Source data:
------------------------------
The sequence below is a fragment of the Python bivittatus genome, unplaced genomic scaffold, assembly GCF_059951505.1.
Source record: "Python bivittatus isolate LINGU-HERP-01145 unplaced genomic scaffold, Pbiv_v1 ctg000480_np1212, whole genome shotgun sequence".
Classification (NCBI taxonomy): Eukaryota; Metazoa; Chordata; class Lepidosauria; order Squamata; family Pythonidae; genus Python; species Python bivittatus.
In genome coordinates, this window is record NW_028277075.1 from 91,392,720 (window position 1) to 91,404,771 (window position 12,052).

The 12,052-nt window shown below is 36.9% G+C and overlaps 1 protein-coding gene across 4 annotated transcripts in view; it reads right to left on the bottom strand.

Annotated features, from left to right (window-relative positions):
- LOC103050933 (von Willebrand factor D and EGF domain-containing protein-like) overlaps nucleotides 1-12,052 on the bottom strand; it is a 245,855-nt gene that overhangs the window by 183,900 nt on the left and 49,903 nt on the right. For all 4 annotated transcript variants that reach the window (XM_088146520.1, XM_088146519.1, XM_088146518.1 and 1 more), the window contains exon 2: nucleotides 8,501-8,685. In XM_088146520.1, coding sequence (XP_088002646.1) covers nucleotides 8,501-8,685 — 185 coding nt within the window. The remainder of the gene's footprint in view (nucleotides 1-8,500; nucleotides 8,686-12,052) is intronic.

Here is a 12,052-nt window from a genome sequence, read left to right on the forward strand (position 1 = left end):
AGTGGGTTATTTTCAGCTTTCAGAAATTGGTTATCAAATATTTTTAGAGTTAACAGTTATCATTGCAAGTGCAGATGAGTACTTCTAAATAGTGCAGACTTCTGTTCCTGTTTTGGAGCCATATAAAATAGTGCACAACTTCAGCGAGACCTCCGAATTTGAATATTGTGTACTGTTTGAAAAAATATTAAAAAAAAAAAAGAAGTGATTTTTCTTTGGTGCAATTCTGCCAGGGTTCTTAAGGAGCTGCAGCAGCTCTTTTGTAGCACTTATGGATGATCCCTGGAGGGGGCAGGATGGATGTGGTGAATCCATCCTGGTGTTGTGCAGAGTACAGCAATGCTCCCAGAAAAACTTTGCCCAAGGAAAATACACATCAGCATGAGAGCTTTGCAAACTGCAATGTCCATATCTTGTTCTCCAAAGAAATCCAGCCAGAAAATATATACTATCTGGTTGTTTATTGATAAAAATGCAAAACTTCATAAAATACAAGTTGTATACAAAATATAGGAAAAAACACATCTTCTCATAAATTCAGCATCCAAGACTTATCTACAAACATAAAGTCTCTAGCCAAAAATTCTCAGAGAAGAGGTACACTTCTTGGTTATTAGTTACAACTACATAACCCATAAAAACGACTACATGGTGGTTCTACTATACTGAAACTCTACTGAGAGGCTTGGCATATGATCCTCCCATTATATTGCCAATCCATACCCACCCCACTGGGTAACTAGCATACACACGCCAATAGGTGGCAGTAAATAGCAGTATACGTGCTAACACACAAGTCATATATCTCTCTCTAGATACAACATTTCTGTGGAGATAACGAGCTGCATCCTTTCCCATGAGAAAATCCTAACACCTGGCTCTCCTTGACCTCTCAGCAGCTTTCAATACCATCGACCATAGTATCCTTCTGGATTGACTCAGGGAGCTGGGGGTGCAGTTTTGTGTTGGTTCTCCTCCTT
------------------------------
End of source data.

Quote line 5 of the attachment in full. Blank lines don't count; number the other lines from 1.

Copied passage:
The 12,052-nt window shown below is 36.9% G+C and overlaps 1 protein-coding gene across 4 annotated transcripts in view; it reads right to left on the bottom strand.